Figure 2(a) compares the ergodic capacities of the subcarrier IM/DD and coherent POLMUX VPVR schemes over a strong Gamma-Gamma turbulence channel, while Fig. 2(b) compares the ergodic capacities of the subcarrier IM/DD and coherent POLMUX CCIFR schemes over a weak turbulence channel with the same average transmitted power constraint. Figs. 2(a) and 2(b) clearly demonstrate that the coherent POLMUX schemes significantly outperform the coherent and subcarrier IM/DD schemes for the same average transmitted optical power. For example, at an average transmitted optical power of −12 dBm, the coherent POLMUX VPVR scheme achieves 26.28 bits/s/Hz and 25.37 bits/s/Hz channel capacity with polarization control error ε = 0° and ε = 30°, respectively. On the other hand, for the same average transmitted optical power, the coherent and subcarrier IM/DD VPVR schemes attain channel capacity of 14.19 bits/s/Hz and 5.03 bits/s/Hz, respectively. From Fig. 2(b), at an average transmitted optical power of −4 dBm coherent POLMUX CCIFR scheme achieves 32.74 bits/s/Hz and 31.83 bits/s/Hz channel capacity with polarization control error ε = 0° and ε = 30°, respectively. On the other hand, for the same average transmitted optical power, the coherent and subcarrier IM/DD CCIFR schemes obtain channel capacity of 17.42 bits/s/Hz and 9.738 bits/s/Hz, respectively. Both Figs. 2(a) and 2(b) illustrate that the performance gap between the coherent and the subcarrier IM/DD systems gets narrowed with an increase of transmitted optical power. However, the performance gap between coherent POLMUX and subcarrier IM/DD systems remains constant with an increase of transmitted optical power. This is because both coherent POLMUX and subcarrier IM/DD systems have the same slope of 0.66 bits/s/Hz whereas the coherent systems have a slope of 0.33 bits/s/Hz with respect to the dB values of average transmitted optical power.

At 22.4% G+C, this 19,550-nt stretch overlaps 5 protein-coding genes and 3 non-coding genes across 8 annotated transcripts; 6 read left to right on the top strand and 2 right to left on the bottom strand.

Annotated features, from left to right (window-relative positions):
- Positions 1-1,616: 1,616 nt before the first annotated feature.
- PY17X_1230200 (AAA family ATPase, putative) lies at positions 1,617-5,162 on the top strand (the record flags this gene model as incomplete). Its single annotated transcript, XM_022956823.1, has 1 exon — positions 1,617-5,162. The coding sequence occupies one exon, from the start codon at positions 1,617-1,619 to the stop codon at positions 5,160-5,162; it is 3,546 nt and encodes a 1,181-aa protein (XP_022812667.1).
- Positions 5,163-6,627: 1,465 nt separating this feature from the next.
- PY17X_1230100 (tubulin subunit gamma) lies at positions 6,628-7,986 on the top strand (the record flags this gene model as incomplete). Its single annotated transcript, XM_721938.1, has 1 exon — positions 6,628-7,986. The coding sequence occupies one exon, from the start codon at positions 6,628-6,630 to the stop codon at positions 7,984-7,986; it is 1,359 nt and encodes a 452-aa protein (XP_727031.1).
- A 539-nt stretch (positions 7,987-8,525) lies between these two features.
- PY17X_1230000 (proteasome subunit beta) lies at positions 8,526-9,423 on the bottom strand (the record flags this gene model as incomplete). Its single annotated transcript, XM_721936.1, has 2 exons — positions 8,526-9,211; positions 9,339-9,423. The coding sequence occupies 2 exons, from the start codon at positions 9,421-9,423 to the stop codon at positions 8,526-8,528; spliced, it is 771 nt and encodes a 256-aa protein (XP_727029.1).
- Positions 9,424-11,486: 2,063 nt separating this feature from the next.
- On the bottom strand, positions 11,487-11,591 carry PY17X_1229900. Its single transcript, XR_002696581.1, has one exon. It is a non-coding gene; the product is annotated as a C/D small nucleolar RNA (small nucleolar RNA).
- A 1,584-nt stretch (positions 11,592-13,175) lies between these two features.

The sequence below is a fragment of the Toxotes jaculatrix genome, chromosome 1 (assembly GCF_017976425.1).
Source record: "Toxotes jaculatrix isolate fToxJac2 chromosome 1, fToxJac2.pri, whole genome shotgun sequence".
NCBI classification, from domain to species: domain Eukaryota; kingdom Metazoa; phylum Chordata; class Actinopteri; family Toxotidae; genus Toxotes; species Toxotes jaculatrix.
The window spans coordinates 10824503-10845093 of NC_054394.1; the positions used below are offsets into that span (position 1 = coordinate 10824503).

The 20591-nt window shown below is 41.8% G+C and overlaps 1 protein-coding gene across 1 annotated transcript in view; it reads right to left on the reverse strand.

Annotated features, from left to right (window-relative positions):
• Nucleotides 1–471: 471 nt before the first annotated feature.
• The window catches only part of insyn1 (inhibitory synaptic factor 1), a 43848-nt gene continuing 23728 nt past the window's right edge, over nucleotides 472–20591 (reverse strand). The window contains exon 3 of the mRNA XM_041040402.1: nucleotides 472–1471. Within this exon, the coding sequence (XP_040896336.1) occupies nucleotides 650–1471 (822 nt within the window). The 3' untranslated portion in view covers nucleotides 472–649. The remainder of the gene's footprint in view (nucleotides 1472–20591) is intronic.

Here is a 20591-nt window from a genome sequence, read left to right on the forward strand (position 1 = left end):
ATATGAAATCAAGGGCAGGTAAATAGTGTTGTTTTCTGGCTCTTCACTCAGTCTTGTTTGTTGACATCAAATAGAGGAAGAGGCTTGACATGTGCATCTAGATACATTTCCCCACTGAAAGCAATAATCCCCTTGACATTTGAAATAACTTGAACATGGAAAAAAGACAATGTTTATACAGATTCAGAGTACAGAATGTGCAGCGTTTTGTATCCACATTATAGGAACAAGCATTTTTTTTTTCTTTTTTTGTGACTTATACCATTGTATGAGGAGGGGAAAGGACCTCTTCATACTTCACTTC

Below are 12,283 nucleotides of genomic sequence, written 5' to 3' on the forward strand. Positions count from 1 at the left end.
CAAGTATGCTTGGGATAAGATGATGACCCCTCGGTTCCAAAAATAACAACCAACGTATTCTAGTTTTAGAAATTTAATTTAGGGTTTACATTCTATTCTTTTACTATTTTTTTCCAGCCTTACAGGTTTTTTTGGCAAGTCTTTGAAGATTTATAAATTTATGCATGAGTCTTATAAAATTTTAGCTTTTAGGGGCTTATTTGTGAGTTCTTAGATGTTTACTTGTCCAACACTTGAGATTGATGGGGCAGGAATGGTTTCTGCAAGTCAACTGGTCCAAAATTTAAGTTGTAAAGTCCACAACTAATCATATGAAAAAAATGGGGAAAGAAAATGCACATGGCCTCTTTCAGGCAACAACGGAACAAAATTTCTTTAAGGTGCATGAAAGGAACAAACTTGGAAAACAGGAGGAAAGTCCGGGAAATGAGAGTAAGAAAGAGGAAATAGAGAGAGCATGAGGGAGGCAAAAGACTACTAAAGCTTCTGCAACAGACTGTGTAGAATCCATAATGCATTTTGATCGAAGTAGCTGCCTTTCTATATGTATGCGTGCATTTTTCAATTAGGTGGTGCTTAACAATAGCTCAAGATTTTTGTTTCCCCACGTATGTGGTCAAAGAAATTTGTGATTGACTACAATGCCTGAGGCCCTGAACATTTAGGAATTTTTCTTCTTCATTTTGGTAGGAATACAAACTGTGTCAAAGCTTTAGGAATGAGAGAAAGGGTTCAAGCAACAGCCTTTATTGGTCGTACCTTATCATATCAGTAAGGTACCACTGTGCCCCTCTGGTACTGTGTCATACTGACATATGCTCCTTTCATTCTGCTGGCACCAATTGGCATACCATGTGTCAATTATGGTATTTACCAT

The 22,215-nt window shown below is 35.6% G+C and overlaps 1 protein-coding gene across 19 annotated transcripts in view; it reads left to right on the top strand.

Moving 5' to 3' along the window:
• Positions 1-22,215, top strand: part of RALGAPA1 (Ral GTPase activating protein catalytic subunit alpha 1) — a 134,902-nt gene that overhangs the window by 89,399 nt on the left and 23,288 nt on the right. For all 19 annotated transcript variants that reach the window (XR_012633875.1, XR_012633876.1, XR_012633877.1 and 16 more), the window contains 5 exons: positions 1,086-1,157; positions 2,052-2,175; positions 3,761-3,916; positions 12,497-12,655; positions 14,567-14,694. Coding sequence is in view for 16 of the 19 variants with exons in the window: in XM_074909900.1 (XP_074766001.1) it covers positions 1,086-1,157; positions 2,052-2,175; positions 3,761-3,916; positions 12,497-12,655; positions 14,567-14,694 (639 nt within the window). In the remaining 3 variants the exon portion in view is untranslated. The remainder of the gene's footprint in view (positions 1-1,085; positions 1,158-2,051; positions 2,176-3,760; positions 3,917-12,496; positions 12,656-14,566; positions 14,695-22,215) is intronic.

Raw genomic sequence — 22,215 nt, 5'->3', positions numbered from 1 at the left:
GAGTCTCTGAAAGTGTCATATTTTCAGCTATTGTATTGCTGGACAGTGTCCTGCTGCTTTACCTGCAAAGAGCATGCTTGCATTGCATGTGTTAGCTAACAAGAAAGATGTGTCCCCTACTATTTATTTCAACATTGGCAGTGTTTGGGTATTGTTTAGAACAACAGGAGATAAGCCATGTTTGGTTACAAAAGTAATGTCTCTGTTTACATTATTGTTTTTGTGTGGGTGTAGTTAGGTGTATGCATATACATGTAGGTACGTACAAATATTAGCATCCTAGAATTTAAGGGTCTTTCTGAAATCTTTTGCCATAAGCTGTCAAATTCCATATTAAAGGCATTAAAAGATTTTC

Fig. 2 Ergodic capacity comparison among the subcarrier IM/DD, and coherent OWC systems with and without POLMUX subject to the same average transmitted optical power.

7. Conclusion

We have developed highly accurate series ergodic capacity expressions for the subcarrier IM/DD and coherent OWC systems with and without POLMUX employing different adaptive transmission schemes. Our ergodic capacity analysis reveals that the coherent POLMUX OWC systems significantly outperform the coherent and subcarrier IM/DD OWC systems even in the presence of polarization control error.

Appendix

Mellin transformation of a RV I is defined as MI(z)=E[Iz1]=0Iz1fI(I)dI. Assuming I is a Gamma-Gamma RV, one can show I = XY, where X and Y are two independent Gamma RVs with PDFs respectively given by fX(x)=ααxα1Γ(α)exp(αx) and fY(y)=ββyβ1Γ(β)exp(βy). Since the Mellin transformation of a product of two independent RVs is a product of Mellin transformations of the two RVs [38

38. P. Galambos and I. Simonelli, Products of Random Variables: Applications to Problems of Physics and to Arithmetical Functions (Marcel Dekker Inc., 2004).